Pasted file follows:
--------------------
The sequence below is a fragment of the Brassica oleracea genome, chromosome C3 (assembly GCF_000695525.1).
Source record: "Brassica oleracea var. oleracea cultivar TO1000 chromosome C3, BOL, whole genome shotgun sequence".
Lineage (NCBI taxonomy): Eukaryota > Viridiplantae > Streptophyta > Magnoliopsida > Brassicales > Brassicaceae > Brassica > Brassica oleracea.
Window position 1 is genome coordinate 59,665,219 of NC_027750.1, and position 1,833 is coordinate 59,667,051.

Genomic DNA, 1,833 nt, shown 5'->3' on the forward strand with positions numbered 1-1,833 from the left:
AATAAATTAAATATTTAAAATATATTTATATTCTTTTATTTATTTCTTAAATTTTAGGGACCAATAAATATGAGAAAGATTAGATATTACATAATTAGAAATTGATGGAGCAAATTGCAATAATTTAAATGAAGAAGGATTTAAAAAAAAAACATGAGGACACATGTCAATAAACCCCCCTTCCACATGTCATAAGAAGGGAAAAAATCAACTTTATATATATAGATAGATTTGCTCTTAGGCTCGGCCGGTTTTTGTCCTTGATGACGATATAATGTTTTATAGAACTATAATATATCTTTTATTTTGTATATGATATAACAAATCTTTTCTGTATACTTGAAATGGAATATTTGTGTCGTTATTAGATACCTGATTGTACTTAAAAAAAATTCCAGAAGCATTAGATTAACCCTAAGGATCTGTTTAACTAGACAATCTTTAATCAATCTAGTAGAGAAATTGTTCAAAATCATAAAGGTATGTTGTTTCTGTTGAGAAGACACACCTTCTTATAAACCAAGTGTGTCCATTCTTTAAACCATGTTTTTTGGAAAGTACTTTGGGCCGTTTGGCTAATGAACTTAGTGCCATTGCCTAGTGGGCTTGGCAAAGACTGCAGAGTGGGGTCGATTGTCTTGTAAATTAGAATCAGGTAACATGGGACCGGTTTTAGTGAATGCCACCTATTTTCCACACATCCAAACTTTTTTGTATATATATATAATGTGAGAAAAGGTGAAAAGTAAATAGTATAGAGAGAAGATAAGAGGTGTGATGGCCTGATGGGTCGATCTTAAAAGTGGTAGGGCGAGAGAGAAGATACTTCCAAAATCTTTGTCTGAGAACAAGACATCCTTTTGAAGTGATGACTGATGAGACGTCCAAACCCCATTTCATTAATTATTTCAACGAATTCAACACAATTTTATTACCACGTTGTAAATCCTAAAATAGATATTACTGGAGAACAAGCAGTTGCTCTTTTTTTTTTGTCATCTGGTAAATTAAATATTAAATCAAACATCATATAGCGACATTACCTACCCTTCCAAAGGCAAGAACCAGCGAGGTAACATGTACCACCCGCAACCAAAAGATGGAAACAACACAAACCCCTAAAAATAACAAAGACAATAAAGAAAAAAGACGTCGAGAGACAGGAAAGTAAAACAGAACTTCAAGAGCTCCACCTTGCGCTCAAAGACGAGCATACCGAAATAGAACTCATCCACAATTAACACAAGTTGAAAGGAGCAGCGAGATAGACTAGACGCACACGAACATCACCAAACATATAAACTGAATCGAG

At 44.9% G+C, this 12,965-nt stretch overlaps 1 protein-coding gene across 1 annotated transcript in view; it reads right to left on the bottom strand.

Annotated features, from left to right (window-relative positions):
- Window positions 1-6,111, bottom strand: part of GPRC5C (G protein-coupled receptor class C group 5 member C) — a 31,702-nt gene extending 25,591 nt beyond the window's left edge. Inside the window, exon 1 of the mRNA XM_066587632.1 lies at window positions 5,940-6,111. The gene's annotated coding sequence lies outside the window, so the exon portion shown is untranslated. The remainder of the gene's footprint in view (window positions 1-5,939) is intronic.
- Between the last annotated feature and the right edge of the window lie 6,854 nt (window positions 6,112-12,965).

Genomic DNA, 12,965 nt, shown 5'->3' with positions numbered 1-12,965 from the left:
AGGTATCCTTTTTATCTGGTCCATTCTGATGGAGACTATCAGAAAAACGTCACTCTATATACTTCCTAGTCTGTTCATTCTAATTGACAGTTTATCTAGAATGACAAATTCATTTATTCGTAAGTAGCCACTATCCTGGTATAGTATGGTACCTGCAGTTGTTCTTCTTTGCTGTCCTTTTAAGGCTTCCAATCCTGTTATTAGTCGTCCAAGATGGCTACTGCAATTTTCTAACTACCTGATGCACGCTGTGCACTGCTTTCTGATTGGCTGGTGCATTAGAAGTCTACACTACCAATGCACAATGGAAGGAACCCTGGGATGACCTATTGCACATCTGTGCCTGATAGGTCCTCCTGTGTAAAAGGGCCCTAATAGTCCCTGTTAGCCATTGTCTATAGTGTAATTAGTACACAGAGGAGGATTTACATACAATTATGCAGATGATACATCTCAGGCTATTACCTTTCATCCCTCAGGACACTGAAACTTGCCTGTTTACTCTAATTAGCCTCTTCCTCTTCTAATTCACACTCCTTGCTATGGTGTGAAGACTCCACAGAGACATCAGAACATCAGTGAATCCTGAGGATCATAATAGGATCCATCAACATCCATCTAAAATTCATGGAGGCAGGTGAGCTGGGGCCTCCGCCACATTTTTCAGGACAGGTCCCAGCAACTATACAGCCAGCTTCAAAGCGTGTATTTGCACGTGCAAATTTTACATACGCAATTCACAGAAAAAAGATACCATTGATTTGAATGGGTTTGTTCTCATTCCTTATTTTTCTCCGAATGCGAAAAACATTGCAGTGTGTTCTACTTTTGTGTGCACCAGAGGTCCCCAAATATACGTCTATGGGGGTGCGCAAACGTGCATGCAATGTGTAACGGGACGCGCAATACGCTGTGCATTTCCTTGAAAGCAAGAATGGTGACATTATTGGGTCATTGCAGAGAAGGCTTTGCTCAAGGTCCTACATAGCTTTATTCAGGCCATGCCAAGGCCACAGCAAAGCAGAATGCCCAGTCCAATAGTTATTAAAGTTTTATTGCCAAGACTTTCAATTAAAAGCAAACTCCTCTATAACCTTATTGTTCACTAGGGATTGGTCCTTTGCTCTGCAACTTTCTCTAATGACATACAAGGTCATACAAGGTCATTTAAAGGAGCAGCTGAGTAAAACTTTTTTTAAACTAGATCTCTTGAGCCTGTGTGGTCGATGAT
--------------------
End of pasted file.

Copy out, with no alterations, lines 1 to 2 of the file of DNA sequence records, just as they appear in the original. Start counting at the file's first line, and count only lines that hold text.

The sequence below is a fragment of the Brassica oleracea genome, chromosome C3 (assembly GCF_000695525.1).
Source record: "Brassica oleracea var. oleracea cultivar TO1000 chromosome C3, BOL, whole genome shotgun sequence".